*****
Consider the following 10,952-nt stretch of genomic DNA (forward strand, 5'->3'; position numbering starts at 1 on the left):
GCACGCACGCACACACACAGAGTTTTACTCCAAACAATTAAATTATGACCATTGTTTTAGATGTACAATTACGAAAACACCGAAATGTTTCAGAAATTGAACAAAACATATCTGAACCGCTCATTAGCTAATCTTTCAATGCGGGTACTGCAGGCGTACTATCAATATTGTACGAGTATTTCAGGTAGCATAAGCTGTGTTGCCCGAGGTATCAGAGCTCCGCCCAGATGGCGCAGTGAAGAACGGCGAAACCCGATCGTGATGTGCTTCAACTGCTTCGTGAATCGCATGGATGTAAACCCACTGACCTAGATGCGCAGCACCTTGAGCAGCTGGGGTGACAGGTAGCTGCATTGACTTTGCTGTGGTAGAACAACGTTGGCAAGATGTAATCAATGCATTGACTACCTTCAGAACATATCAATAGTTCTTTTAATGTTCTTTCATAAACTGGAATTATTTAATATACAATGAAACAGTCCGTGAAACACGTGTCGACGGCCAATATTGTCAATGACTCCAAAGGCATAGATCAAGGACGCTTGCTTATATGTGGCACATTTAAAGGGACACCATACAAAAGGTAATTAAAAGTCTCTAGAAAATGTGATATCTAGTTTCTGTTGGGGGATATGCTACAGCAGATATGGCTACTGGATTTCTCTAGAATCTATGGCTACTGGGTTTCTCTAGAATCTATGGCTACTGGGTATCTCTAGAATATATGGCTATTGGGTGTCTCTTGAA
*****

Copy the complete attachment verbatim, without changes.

Consider the following 10,952-nt stretch of genomic DNA (forward strand, 5'->3'; position numbering starts at 1 on the left):
GCACGCACGCACACACACAGAGTTTTACTCCAAACAATTAAATTATGACCATTGTTTTAGATGTACAATTACGAAAACACCGAAATGTTTCAGAAATTGAACAAAACATATCTGAACCGCTCATTAGCTAATCTTTCAATGCGGGTACTGCAGGCGTACTATCAATATTGTACGAGTATTTCAGGTAGCATAAGCTGTGTTGCCCGAGGTATCAGAGCTCCGCCCAGATGGCGCAGTGAAGAACGGCGAAACCCGATCGTGATGTGCTTCAACTGCTTCGTGAATCGCATGGATGTAAACCCACTGACCTAGATGCGCAGCACCTTGAGCAGCTGGGGTGACAGGTAGCTGCATTGACTTTGCTGTGGTAGAACAACGTTGGCAAGATGTAATCAATGCATTGACTACCTTCAGAACATATCAATAGTTCTTTTAATGTTCTTTCATAAACTGGAATTATTTAATATACAATGAAACAGTCCGTGAAACACGTGTCGACGGCCAATATTGTCAATGACTCCAAAGGCATAGATCAAGGACGCTTGCTTATATGTGGCACATTTAAAGGGACACCATACAAAAGGTAATTAAAAGTCTCTAGAAAATGTGATATCTAGTTTCTGTTGGGGGATATGCTACAGCAGATATGGCTACTGGATTTCTCTAGAATCTATGGCTACTGGGTTTCTCTAGAATCTATGGCTACTGGGTATCTCTAGAATATATGGCTATTGGGTGTCTCTTGAA